Originally published in the OACTA Quarterly Review, Spring 2019, Vol. 13, Issue No. 2. Republished with permission.
One of the numerous ways employers have sought to minimize their risk of exposure on potential claims from current and former employees is by requiring all employees to agree in writing that those claims must be brought privately in arbitration rather than in the courts. These “mandatory arbitration” provisions are often presented to employees as either components of the company’s standard employment contract or independently as stand-alone waiver agreements. Particularly in states that recognize the promise of “continued employment” as sufficient consideration for entering into a new contractual arrangement with an employee, mandatory arbitration agreements can be presented at virtually any time during the employee’s tenure. For employers, forcing potential claims against the company to proceed privately in front of an arbitrator, rather than in court before a judge, is hugely advantageous for multiple reasons.
However, notwithstanding the U.S. Supreme Court’s steadfast devotion to enforcing employment arbitration provisions as written, recent developments in state law and organized labor present new threats to the status quo. This article aims to educate practitioners and employers alike on those developments and highlight some of the potential risks of adopting mandatory arbitration provisions for all employees across the board.
Employment Arbitration Provisions
Mandatory arbitration has traditionally benefited employers in several critical ways. For example, and perhaps most importantly, employment arbitration provisions typically include “class waivers” that prohibit employees from banding together to bring employment claims as a group. Although critics of these waivers historically lamented that they ran afoul of the federal right to collective action under the National Labor Relations Act, the U.S. Supreme Court upheld such waivers just last year in Epic Systems v. Lewis, 138 S. Ct. 1612 (2018). Similarly, forcing cases into arbitration means the claims are handled privately by an arbitrator, effectively keeping any high-profile allegations out of the public eye, as would be the case if the claims were brought through the courts. Furthermore, arbitration has traditionally been viewed as more cost-effective and expedient than litigation, although some have challenged that notion in recent years.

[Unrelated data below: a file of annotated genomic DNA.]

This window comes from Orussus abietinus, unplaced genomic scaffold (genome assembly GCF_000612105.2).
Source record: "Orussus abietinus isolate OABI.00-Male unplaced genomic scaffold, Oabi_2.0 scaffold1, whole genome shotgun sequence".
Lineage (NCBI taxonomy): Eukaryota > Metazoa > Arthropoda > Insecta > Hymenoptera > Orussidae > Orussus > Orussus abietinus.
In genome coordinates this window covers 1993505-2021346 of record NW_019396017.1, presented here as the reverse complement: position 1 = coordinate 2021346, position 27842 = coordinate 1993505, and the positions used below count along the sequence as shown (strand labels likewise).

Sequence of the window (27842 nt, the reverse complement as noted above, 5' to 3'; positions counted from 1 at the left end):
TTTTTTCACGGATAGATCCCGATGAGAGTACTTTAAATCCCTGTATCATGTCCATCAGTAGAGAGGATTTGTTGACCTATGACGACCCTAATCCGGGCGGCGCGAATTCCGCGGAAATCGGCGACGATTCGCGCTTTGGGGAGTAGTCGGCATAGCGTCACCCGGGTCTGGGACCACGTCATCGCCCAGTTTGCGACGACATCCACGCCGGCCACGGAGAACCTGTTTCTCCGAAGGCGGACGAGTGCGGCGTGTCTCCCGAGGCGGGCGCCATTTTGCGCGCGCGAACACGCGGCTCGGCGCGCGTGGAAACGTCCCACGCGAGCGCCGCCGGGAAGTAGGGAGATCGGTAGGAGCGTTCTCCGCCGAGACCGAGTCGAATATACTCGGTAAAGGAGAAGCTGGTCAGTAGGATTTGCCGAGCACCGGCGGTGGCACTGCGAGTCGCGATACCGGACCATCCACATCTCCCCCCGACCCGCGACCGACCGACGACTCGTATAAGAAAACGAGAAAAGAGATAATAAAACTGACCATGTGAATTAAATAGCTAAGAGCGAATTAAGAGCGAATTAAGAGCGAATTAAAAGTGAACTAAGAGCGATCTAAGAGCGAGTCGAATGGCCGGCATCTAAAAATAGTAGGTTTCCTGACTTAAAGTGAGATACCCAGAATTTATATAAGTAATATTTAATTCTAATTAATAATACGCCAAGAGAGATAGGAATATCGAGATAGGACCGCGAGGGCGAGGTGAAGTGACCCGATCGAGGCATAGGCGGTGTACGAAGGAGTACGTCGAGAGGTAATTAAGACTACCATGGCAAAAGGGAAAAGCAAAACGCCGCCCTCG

In spite of the benefits that typically inure to employers through these provisions, the leverage employers may legally exert over employees to sign such provisions, and the steady stream of criticism from employment and labor rights groups pertaining to these provisions, the U.S. Supreme Court has continued to enforce mandatory employment arbitration provisions widespread. Yet, in order to combat what critics view as an ever-increasingly business-friendly Court and its conservative majority, employee advocates have sought out new strategies in their respective industries to reclaim some of the leverage over employers. Likewise, some states have enacted statutes or issued critical decisions through their courts in an effort to chip away at the power of these provisions.
The Google Walkout & Public Push-Back Against Mandatory Arbitration of Employment Claims